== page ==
Treating and Measuring Fevers
Before you can treat a fever it is important to accurately measure your child’s temperature. Here are a few easy techniques to get you started.
When a child is sick, the first thing the doctor’s office may ask is, “What’s her temperature and how did you take it?” There are a variety of thermometers and ways to take a child’s temperature, so it’s helpful to know what’s recommended for each age.
Basic digital thermometers are a good choice. They are accurate, fast, easy to use, inexpensive, and can be used for a variety of temperature-taking methods: in the bottom (rectal), by mouth (oral), or under the arm. NOTE: A thermometer used for taking temperatures should not be used for other methods.
Babies under age 3 months
The rectal method is the most reliable for young infants. If your baby is under 3 months of age and has a temperature of 100.4°F or higher, contact your doctor right away. Babies this young need to be checked for infection or disease.
To take a rectal temperature:
- Wash the thermometer, then rise with cool water
- Coat the tip with petroleum jelly
- Place your child either on his back with knees bent or on his belly.
- Holding your child still, insert the thermometer ½ to 1 inch into the bottom
- Hold until it beeps, then remove for reading
Children under age 4 years
Active, older children may not cooperate well with the rectal method. Another option is the underarm method, but it is less accurate. An underarm reading can be as much as 2 degrees lower than an internal rectal reading.
To take an underarm temperature:
- Remove your child’s shirt
- Make sure the underarm is dry
- Press the thermometer tip against the armpit
- Keep your child’s arm firmly against her side
- Hold until it beeps, then remove for reading
Children ages 4 & up
For older kids, a temperature taken by mouth is accurate when taken properly (your child must be able to hold the thermometer in place long enough to get a reading).
To take an oral temperature:
- Wash the thermometer, then rinse with cool water
- Put the tip under your child’s tongue, near the back of the mouth
- Hold in place until it beeps, then remove for reading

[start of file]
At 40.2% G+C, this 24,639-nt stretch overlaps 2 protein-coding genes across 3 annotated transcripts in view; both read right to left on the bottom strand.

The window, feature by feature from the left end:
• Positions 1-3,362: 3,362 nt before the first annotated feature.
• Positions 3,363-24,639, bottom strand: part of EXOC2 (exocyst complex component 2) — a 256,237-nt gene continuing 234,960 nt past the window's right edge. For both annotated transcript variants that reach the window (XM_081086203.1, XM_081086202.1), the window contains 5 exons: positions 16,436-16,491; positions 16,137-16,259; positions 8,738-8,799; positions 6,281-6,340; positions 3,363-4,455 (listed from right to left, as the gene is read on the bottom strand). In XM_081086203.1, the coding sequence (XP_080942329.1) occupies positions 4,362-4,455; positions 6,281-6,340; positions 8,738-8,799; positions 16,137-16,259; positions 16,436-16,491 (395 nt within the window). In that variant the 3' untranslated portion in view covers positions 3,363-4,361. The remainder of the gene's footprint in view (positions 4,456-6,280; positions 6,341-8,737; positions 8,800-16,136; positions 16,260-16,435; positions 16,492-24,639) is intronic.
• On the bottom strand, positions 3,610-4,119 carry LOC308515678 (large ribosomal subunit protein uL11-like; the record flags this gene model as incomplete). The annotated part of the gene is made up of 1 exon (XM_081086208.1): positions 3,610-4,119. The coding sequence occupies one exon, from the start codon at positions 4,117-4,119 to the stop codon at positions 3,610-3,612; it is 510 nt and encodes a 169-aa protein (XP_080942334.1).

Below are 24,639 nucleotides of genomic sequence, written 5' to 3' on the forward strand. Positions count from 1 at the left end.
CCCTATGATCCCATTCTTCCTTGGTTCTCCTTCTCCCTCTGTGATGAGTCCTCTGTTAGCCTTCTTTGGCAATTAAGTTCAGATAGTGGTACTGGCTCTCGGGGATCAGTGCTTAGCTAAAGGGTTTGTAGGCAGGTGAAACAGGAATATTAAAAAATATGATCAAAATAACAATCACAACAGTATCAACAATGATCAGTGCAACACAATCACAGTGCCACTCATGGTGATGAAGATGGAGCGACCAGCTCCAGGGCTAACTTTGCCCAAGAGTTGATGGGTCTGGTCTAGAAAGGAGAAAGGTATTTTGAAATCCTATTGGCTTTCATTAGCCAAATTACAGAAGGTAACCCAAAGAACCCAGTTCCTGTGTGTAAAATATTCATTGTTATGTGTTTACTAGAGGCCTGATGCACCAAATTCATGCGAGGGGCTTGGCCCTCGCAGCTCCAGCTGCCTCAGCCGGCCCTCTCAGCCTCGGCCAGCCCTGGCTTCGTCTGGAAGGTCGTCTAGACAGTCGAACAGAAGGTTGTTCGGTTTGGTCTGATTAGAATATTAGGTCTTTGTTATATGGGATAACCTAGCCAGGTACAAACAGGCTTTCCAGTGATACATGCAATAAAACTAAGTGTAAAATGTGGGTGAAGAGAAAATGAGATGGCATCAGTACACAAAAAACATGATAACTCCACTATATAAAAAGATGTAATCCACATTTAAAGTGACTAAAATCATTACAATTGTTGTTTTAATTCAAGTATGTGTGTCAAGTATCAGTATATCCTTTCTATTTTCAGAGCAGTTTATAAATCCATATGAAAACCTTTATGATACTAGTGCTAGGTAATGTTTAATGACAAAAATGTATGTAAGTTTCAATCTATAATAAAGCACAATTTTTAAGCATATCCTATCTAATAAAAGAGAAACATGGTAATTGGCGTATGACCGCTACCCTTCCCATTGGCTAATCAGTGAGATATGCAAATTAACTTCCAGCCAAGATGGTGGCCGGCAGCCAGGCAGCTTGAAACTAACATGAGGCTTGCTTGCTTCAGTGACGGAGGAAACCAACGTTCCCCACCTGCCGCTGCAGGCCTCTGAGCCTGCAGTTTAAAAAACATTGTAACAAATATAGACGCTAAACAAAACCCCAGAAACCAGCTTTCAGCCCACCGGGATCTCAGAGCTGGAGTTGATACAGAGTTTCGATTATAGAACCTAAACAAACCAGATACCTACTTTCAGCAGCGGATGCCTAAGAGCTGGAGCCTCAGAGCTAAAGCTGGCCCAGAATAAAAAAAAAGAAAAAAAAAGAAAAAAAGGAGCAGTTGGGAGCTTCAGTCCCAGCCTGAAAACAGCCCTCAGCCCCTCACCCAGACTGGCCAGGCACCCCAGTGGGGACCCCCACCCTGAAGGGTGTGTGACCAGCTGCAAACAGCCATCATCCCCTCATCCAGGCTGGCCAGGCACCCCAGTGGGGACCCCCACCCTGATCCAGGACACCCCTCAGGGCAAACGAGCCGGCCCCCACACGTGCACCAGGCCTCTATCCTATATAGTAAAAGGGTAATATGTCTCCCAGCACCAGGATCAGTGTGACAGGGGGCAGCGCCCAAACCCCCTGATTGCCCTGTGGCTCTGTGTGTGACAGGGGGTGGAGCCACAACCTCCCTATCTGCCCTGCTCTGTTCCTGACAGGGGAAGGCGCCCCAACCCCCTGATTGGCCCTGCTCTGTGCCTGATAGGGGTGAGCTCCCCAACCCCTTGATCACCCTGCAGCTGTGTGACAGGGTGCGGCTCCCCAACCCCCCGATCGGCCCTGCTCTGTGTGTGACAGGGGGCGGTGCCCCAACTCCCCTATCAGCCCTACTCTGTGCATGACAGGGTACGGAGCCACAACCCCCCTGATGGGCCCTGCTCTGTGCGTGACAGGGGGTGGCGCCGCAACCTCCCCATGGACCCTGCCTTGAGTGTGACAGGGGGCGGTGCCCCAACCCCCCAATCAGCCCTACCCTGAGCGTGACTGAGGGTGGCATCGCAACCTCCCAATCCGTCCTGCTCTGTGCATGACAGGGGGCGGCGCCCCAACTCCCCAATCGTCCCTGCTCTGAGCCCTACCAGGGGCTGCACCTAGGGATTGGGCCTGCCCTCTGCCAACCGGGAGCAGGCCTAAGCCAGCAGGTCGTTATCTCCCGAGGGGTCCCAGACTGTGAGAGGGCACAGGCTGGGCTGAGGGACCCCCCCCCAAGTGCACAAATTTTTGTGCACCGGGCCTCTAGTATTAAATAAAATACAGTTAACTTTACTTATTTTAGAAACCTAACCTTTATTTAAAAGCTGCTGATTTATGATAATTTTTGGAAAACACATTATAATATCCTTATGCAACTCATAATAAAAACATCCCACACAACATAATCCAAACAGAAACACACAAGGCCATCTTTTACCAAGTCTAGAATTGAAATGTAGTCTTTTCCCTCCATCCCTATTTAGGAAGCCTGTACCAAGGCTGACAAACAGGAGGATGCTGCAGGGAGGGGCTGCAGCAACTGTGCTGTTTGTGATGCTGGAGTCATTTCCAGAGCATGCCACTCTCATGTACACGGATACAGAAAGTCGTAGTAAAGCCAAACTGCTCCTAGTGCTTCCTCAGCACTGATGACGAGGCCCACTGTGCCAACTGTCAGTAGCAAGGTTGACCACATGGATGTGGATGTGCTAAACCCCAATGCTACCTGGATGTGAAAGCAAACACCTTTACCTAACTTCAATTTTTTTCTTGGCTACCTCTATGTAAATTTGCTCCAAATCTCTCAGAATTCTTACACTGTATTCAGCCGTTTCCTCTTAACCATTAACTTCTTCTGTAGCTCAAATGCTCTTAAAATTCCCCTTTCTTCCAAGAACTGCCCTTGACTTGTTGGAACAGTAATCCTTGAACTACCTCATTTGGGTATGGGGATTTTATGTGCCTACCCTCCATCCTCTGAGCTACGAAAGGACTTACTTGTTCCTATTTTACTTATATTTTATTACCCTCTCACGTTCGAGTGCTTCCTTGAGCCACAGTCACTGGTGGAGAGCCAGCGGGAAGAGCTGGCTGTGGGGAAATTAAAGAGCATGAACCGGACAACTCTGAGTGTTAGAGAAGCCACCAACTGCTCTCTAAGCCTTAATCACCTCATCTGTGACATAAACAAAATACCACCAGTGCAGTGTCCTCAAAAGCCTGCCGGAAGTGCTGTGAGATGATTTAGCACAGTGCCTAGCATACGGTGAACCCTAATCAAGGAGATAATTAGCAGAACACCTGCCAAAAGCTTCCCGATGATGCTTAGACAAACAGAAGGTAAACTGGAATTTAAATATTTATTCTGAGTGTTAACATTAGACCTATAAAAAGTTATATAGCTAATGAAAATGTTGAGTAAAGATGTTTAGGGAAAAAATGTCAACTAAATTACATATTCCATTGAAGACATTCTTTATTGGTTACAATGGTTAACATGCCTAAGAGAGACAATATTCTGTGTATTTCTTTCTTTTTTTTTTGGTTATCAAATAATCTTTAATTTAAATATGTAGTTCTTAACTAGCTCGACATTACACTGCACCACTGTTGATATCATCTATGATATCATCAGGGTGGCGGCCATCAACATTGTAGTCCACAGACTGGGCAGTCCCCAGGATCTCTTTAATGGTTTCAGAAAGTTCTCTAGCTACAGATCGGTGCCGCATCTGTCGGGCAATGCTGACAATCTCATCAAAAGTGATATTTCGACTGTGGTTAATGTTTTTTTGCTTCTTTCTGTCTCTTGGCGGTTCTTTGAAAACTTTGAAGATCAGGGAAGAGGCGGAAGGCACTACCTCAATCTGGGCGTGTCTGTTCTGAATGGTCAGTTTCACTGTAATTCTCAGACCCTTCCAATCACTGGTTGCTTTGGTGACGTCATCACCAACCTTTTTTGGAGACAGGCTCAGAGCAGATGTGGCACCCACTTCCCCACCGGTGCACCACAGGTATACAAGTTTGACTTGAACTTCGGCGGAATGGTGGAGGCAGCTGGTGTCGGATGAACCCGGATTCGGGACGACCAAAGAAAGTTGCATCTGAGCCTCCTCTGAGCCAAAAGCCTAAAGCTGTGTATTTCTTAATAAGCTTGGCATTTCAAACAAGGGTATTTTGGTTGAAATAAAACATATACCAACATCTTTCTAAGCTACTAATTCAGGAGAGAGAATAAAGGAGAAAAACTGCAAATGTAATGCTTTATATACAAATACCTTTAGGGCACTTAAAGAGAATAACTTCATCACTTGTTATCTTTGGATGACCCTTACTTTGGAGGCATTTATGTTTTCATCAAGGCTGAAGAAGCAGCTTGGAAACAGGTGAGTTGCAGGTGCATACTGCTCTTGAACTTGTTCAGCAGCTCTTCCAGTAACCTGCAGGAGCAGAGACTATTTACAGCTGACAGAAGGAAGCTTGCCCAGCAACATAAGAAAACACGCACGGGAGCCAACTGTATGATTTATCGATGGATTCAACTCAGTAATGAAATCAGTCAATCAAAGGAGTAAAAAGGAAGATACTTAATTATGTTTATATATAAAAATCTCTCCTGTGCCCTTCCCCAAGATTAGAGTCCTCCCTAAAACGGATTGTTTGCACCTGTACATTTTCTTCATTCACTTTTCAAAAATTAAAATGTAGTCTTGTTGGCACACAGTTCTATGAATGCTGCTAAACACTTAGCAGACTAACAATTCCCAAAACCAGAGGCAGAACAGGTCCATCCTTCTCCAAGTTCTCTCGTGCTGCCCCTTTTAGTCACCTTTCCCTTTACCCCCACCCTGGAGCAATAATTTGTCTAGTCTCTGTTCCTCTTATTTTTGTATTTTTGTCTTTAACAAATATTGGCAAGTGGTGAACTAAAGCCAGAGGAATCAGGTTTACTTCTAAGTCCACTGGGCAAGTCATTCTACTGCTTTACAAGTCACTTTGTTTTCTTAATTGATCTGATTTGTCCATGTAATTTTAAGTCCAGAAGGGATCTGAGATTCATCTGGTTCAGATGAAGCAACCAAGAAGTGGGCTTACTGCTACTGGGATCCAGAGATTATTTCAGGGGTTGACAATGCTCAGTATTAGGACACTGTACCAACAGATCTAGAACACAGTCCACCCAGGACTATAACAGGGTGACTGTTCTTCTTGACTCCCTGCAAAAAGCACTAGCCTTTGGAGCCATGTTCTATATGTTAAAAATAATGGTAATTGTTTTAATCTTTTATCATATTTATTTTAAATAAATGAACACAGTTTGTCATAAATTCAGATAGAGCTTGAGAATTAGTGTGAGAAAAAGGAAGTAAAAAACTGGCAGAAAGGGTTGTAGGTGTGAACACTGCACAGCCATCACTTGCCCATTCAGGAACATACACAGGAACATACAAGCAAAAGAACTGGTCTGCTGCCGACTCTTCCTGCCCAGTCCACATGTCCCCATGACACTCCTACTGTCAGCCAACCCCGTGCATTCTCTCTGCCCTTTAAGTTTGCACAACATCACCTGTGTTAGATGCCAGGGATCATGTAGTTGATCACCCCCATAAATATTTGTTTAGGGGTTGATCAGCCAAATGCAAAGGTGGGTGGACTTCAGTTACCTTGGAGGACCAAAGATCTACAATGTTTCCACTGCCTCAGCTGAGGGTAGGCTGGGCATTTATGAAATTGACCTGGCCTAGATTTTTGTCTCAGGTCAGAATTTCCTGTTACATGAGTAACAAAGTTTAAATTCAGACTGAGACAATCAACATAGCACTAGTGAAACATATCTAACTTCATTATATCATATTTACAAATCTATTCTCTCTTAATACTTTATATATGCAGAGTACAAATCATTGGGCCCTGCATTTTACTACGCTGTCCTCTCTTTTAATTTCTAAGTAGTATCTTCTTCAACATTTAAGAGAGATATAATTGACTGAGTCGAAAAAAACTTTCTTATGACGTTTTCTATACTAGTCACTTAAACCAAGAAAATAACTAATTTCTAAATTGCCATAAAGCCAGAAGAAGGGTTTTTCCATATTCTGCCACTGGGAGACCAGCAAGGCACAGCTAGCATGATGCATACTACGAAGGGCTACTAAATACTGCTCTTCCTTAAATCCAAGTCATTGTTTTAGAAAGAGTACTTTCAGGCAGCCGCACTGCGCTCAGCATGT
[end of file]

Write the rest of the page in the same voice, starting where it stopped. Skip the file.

If you have questions or concerns, talk to your doctor.
Other ways to take your child’s temperature:
- Ear thermometers are quick and comfortable, but can be tricky to use
- Temporal artery thermometers are swiped across the forehead (they may be reliable, but are more expensive)
- Fever strips and pacifier thermometers are not recommended by the American Academy of Pediatrics.
Fevers are a sign that your child's body is fighting off an infection. Most fevers are caused by common childhood illnesses like colds, flu, ear infections, bronchitis, and tonsillitis. Usually, a fever is just a symptom of an infection or other condition. In most cases, a fever will go away on its own in 2 or 3 days.
If your child has a fever, but is playing, eating, and behaving as usual, you may not need to do anything. However, if your child feels bad, your treatment goal should be to help him or her feel more comfortable. Reducing the fever may help him or her feel more comfortable, but remember that your child’s temperature may not have to return all the way to normal to provide improved comfort.
What you can do
Fever reducers such as acetaminophen (found in Children’s TYLENOL®) or ibuprofen (found in Children’s MOTRIN®) may help make your child more comfortable. They usually work in 30 to 60 minutes. Ask your doctor for his or her recommendation.
Comfort Tip: A sleeping child is a comfortable child. Most pediatricians recommend that you not wake a sleeping child to give fever medicine.
Other steps to consider:
- Sponge child’s body with slightly warm water (only if child finds it comforting and stop if child begins to shiver)
- Keep child cool with light clothing and a lower room temperature
- Make sure child drinks lots of liquids
When to call your doctor:
- Child is UNDER 3 months (12 weeks) and has a temperature of 100.4°F or higher
- Child is OVER 3 months (12 weeks)
- Has a temperature of over 100.4°F
- Has a temperature over 100.4°F or higher plus any of these symptoms:
- Severe headache
- Sore throat or ear pain
- Repeated vomiting or diarrhea
- Stiff neck
- Strange rash
- Looks very ill, or extremely drowsy or fussy
- Has been in a very hot place (like an overheated car)
- Has underlying immune system problems, seizure history, or takes steroids
Other reasons to call your doctor:
- Child seems to be getting worse, even with comfort measures
- Child is between 3 and 24 months and still has a fever (100.4°F or higher) after 24 hours
- Child is 24 months or older and still has a fever (100.4°F or higher) after 3 days or still “acts sick” when the fever goes away
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